Although there have been some ChurchMag posts that have called into question tweeting during a sermon, the focus has generally been on using technology during the church service more than the act of engaging in social media during the message itself.
Tim Challies has recently addressed the issue of social media during sermons with a resounding Don’t Tweet That Sermon! However, even Challies has recommended in the past, Don’t Bring Your iPod to Church, something he admits to be a “rebuke” that “seems almost quaint,” now.
Will sermon tweeting follow the same course?
Here are the four reasons Tim Challies is against tweeting during sermons:
1. “Tweeting distracts people around you.”
This is one of the lamest reasons. I’ve always thought the “distraction” argument was weak. If the speaker has engaged you, nothing is going to distract you so much that you’re going to miss the point. Besides, if you’re taking notes and following along, the person in the pew over isn’t going to distract you. I believe this argument works initially, but fades over time as everyone becomes acclimated to the technology that seems to be a distraction. When was the last time you saw a group of people huddled around listening to the radio? Over time, technology losses its “awe” and our attention to it changes.
2. “Tweeting reduces a sermon to it’s tweetability.”
What? Quotes are used all the time! In fact, many ministers use quotes during their sermon. No one stands behind the pulpit and reads an entire work of A.W. Tozer or C.S. Lewis. Instead, they share a quote or two. How is a tweet any different? Moreover, a recent post on the dominance of Christian leaders on Twitter attributed, in part, to the tweetability of scripture:
“On average, verses in the King James Version are about 100 characters long, leaving room to slip in a #bible hashtag and still come in under the 140-character limit.”
3. “Tweeting is two-way.”
Now we’re getting somewhere — almost. Tim Challies has a good point, here. Twitter, Facebook, and all other forms of social media seem to be completely interpersonal, but they aren’t. Don’t get me wrong, it can be and often time is, but social media is more about reaching the masses than it is two-way communication. Go ahead and drop a controversial comment and you’ll quickly find that social media isn’t about two-way communication, it’s about group communication — it’s about the masses. I give Challies a half a point here, as he also talks about the medium being “inherently distracting and inherently responsive.” True, but only if you’re using a Twitter app. Many Bible apps have social media built in, making it easy to broadcast to the masses without the responsive element. The “two-way communication argument” falls a little short of being a good reason not to tweet during the sermon.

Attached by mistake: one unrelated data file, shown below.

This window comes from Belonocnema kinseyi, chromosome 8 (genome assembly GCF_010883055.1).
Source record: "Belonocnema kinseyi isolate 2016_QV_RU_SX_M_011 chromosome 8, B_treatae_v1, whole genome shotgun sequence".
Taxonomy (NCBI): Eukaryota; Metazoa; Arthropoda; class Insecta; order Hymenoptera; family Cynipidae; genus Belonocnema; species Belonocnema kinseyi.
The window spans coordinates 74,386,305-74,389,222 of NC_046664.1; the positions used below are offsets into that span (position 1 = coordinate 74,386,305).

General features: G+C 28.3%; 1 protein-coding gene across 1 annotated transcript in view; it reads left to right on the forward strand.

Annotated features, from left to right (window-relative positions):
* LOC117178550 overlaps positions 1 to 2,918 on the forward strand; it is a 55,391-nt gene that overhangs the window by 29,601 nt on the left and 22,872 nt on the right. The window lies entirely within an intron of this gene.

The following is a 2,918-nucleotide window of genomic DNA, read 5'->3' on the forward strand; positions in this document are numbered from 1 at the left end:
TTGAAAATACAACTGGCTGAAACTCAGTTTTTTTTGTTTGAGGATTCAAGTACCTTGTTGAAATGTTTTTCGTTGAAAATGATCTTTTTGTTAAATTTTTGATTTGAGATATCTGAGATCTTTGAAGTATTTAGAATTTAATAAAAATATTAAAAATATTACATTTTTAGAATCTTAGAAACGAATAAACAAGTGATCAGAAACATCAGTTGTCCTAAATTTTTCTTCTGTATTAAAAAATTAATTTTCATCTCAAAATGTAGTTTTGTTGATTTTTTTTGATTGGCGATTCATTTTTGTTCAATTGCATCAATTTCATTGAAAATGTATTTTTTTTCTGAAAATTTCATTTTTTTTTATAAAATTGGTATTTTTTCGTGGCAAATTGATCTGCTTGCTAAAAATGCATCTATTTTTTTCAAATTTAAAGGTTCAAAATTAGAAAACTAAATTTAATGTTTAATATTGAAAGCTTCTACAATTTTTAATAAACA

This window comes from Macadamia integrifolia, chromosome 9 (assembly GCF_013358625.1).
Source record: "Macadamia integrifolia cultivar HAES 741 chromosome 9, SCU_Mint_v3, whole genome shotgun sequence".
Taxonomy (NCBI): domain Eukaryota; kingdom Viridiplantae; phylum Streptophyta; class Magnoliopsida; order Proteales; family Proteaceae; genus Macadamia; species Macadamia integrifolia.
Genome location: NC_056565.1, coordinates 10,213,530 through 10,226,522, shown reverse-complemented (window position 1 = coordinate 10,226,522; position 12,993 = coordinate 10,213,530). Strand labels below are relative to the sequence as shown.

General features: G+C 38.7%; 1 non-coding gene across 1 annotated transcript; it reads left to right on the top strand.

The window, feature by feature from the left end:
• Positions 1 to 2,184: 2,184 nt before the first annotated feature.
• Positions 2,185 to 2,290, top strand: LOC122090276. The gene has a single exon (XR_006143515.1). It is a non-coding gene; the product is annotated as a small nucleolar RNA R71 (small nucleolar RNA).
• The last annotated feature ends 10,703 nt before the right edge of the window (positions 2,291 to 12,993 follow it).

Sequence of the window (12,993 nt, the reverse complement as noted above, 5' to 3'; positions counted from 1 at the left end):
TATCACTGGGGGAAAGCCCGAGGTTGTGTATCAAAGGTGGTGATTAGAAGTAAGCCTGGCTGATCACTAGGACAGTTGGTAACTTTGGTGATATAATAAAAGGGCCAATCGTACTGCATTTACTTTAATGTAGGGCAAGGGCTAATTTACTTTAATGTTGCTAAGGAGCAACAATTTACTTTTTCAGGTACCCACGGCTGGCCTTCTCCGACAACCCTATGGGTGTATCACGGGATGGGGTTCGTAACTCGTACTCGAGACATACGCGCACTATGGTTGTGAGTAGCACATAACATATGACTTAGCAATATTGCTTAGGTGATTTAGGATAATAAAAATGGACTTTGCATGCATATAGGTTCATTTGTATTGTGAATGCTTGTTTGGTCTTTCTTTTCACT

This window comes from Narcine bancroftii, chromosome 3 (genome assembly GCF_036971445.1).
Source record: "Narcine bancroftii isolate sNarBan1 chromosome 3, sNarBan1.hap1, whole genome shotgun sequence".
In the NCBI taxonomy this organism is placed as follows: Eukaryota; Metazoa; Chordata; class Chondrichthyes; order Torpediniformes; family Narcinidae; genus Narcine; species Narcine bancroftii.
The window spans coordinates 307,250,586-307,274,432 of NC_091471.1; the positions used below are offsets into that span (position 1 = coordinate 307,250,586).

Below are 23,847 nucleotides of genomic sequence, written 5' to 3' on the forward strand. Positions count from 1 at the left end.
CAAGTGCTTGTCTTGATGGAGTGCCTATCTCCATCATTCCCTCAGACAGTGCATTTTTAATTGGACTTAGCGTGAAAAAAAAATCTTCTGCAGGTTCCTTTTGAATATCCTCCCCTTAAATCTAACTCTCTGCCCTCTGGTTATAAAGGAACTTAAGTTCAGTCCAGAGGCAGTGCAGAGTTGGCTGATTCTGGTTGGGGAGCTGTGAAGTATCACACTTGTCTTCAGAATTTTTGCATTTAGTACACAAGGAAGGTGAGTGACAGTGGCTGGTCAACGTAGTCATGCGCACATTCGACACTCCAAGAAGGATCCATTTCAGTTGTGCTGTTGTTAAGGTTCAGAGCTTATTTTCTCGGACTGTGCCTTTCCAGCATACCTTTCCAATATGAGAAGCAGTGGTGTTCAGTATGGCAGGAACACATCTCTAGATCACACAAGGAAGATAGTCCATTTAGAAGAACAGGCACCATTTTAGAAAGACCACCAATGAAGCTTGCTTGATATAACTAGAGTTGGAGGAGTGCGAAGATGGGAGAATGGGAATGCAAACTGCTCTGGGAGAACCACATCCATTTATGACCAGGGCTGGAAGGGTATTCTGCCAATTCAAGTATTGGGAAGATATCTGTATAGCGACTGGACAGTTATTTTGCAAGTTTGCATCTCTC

4. “Tweeting changes your focus from yourself to others.”
If there was any reason not to tweet or use social media during a sermon, this is it. When you’re taking notes, the focus has more to do with capturing the meaning and message of the speaker and nothing else. When we begin to engage social media, we shift the focus from the speaker to ourself. It inevitably becomes about us and is precariously close to drawing out our own commentary. Tim Challies is spot on with his assessment:
“As you send out updates via social media, you are now thinking about how other people need this message more than how you need it. You are trying to apply it to them rather than yourself. This is one way in which tweeting is inherently different from writing notes in a notebook. You take notes primarily for your own benefit and as a way of helping your memory. You tweet for the sake of others.”
Forgot about the first three points Challies listed, this one is a keeper.
Before reading Tim Challies’ post Don’t Tweet That Sermon!, I was hung-ho when it came to using social media during sermons. However, I have certainly lost that edge and have entirely reconsidered my perspective on the issue. What’s wrong with taking notes during the sermon and tweeting later? Besides, it’s a good idea to think before we tweet.
I’m all about technology and the Church, but I think it would be wise to pursue prudence on this. Once social media use is wholly accepted during sermons, there will be no turning back. Let’s make sure we’re looking both ways before we think about crossing this line.
What do you think about tweeting (or using any other forms of social media) during the sermon?